Virus had man ‘weak as water’
Jo Ann Spieth-Saylor, Editor, [email protected]
A Corydon man who contracted the novel coronavirus called it a “just terrible” experience.
“I hope I don’t get it again,” said Marvin Longacre, 63.
The self-employed roofing contractor believes he caught the virus at church in mid-March.
“I had a fever for about nine days,” said Longacre, who went to the hospital to be tested for COVID-19. “I had a little bit of a cough.”
He recalled spending several days in bed, only getting up to go to the bathroom. Then, on March 27, his wife, Shirley, drove him to Baptist Health Floyd in New Albany, where he was admitted. Due to regulations in place because of the virus, his wife was not allowed to stay.
(Longacre said his wife appeared to have had a milder version of the virus and was over it within a few days.)
“I don’t remember much about that first night in the hospital,” Longacre said.
Initially, he was treated for pneumonia but his test results confirmed he was positive for the coronavirus.
“I was never on a ventilator but was moved to ICU” due to his oxygen levels dropping, he said, adding he was receiving two different IVs. “With the IVs, I couldn’t get up or do anything.”
As a diabetic, Longacre usually takes oral medication to keep it under control. However, while he was hospitalized, he received injections.
“I hate needles,” he said.
After five days of being in ICU, Longacre was moved back to a regular room. He learned that toward the end of his time in ICU how his wife felt led to blow a shofar (a musical horn often made from a ram’s horn).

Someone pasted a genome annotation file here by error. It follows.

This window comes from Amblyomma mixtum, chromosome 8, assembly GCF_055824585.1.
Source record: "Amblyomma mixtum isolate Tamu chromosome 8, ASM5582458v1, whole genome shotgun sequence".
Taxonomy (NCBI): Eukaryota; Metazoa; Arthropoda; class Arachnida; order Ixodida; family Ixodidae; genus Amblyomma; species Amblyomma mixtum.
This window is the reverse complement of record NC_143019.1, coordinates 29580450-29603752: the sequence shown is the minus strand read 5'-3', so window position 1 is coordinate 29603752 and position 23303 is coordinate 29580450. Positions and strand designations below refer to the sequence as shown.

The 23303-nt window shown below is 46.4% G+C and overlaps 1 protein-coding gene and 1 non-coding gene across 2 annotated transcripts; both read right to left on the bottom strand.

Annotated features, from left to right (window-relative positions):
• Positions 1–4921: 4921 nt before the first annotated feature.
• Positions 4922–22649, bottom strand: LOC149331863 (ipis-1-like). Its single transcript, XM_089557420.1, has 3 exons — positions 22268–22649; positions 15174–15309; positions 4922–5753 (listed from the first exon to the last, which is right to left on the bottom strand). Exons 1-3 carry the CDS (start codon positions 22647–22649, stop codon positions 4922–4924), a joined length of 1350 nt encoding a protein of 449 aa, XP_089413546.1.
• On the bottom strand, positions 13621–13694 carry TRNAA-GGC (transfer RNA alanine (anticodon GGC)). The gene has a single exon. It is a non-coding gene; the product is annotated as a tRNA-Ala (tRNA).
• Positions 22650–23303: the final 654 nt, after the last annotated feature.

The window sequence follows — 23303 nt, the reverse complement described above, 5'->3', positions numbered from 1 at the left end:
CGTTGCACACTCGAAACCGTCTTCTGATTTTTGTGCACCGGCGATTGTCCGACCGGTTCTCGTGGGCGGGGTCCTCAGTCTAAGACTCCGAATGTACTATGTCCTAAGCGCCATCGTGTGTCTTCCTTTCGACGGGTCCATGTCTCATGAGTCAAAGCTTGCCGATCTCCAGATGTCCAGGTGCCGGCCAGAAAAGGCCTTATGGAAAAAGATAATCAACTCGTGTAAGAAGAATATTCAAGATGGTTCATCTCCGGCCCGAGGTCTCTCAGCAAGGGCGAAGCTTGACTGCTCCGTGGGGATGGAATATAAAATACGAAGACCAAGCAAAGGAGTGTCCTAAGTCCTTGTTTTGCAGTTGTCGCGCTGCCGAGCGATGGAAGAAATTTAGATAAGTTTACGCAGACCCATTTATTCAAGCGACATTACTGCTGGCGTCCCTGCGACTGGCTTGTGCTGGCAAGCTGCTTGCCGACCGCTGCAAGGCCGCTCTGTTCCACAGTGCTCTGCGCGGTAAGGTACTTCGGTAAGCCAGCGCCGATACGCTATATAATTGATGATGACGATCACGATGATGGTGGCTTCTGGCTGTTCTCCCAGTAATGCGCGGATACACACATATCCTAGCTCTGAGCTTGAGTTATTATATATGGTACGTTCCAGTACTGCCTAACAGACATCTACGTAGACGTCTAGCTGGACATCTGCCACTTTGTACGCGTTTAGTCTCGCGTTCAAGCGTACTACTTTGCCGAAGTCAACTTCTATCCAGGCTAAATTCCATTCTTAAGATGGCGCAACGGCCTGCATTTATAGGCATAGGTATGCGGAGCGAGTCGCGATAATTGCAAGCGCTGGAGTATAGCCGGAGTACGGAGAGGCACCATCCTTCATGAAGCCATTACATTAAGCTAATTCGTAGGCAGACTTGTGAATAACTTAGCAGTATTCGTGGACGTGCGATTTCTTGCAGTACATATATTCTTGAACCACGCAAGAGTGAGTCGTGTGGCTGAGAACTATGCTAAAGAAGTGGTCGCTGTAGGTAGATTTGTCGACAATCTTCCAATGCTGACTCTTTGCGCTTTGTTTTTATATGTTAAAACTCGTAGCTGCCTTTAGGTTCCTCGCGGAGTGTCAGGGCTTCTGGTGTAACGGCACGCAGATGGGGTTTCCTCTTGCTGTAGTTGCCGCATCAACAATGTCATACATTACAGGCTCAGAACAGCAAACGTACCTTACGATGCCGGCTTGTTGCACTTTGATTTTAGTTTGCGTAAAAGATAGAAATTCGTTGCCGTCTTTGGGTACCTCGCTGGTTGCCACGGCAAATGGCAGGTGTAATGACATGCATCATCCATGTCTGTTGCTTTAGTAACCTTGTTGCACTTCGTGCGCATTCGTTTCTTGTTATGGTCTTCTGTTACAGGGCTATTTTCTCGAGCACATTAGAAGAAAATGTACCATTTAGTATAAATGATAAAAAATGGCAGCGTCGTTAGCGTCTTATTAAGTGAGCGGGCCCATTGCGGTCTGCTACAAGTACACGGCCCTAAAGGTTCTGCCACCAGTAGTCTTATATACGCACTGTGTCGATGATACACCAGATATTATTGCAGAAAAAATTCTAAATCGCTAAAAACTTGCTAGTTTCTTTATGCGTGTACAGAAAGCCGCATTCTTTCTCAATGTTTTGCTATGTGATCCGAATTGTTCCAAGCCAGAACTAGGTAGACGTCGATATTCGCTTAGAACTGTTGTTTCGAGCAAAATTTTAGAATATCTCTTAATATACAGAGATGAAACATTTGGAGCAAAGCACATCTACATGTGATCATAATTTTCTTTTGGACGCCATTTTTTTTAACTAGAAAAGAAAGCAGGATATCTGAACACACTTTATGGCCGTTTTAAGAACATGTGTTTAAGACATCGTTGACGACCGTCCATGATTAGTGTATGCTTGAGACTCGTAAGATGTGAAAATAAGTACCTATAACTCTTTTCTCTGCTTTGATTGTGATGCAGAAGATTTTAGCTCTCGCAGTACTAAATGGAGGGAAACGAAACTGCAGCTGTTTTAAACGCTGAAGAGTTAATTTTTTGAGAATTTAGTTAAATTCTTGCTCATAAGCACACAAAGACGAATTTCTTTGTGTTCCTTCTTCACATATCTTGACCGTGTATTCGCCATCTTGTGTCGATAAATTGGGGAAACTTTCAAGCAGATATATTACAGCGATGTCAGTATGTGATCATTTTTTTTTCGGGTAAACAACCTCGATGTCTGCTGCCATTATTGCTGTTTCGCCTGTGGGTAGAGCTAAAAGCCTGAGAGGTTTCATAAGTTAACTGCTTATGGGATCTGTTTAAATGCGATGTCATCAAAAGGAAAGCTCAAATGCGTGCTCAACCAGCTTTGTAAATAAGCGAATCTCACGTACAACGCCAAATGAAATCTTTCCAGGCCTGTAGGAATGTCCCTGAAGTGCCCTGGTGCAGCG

“I stabilized that night,” he said.
During his stay in the hospital, Longacre said he didn’t feel like eating anything.
“I was as weak as water,” he said, adding he lost 21 pounds in 11 days.
Prior to being discharged from the hospital, Longacre experienced atrial fibrillation (an irregular heartbeat). He was treated for that from April 3 to 6 before he was released on April 7.
Longacre said the “greatest nurses in the world” cared for him.
“There are some amazing people — doctors and nurses — who help,” he said. “It’s their call in life.”
Once home, Longacre decided to stay at home at least a week and not see his four grandsons for a while.
“I wouldn’t want to get someone sick,” he said.
Longacre who said he was glad to be home, encourages people to wear masks to avoid spreading the virus to others.
“People are dying,” he said. “This is nothing to joke about. I wasn’t worried about getting it; I just got it. I can’t imagine doing that again.”
Longacre credits his faith with how he weathered the virus.
“People who don’t know Jesus, I don’t know how they make it in life,” he said. “If you ain’t got Jesus, you ain’t got nothing.”
He has received numerous phone calls and knows many people were praying for him. He was especially touched by a man who mowed his yard for him then walked up on his porch, knelt and prayed for him.
“Laying there in the hospital, I was thinking about a lot of stuff,” Longacre said. “There’s millions of people way worse off than me.
“I wasn’t worried about dying,” he said. “I was just laying there, wondering if I was ever going to get out of the hospital. I’m glad I made it.”
Longacre said he was anxious to go back to work and do “normal” things like walk down the street.
“Man thinks he’s smart, but we’re not the one in control,” he said. “We’re God’s children; he cares for us. He’s the one in charge.”